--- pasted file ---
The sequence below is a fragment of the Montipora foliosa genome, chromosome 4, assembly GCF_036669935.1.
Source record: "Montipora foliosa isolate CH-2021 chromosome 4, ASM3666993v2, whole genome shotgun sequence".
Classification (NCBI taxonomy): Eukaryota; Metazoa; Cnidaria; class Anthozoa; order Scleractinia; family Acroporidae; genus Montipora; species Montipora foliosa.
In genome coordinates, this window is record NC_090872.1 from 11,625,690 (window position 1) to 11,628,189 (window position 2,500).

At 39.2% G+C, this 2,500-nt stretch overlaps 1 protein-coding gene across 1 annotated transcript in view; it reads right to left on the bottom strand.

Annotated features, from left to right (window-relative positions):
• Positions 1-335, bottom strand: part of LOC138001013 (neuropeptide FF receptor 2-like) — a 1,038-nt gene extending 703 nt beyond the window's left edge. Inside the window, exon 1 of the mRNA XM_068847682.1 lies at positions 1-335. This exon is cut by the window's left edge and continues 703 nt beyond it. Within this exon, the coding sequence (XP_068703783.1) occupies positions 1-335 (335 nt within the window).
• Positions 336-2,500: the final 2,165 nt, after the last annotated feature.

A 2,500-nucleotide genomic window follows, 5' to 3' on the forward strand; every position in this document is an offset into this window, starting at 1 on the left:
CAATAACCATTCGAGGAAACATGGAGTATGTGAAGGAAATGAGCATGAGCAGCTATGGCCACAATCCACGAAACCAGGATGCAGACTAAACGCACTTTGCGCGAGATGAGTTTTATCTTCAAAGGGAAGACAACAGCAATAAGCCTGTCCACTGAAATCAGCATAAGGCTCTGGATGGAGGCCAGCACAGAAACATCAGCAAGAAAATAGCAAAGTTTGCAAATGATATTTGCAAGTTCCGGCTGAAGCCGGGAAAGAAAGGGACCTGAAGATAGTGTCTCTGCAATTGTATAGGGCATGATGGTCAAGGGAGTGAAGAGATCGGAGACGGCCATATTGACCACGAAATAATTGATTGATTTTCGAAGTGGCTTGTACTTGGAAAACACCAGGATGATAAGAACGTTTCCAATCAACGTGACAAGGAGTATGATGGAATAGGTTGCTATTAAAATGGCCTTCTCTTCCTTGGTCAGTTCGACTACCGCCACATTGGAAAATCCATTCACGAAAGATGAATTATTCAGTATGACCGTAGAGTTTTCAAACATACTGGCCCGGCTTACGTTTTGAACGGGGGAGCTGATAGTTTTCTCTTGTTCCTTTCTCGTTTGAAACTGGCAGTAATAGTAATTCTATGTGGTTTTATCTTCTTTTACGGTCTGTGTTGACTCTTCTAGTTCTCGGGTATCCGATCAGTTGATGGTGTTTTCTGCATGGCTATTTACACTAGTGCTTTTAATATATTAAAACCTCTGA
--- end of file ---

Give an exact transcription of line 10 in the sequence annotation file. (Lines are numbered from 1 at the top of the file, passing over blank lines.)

CAATAACCATTCGAGGAAACATGGAGTATGTGAAGGAAATGAGCATGAGCAGCTATGGCCACAATCCACGAAACCAGGATGCAGACTAAACGCACTTTGCGCGAGATGAGTTTTATCTTCAAAGGGAAGACAACAGCAATAAGCCTGTCCACTGAAATCAGCATAAGGCTCTGGATGGAGGCCAGCACAGAAACATCAGCAAGAAAATAGCAAAGTTTGCAAATGATATTTGCAAGTTCCGGCTGAAGCCGGGAAAGAAAGGGACCTGAAGATAGTGTCTCTGCAATTGTATAGGGCATGATGGTCAAGGGAGTGAAGAGATCGGAGACGGCCATATTGACCACGAAATAATTGATTGATTTTCGAAGTGGCTTGTACTTGGAAAACACCAGGATGATAAGAACGTTTCCAATCAACGTGACAAGGAGTATGATGGAATAGGTTGCTATTAAAATGGCCTTCTCTTCCTTGGTCAGTTCGACTACCGCCACATTGGAAAATCCATTCACGAAAGATGAATTATTCAGTATGACCGTAGAGTTTTCAAACATACTGGCCCGGCTTACGTTTTGAACGGGGGAGCTGATAGTTTTCTCTTGTTCCTTTCTCGTTTGAAACTGGCAGTAATAGTAATTCTATGTGGTTTTATCTTCTTTTACGGTCTGTGTTGACTCTTCTAGTTCTCGGGTATCCGATCAGTTGATGGTGTTTTCTGCATGGCTATTTACACTAGTGCTTTTAATATATTAAAACCTCTGA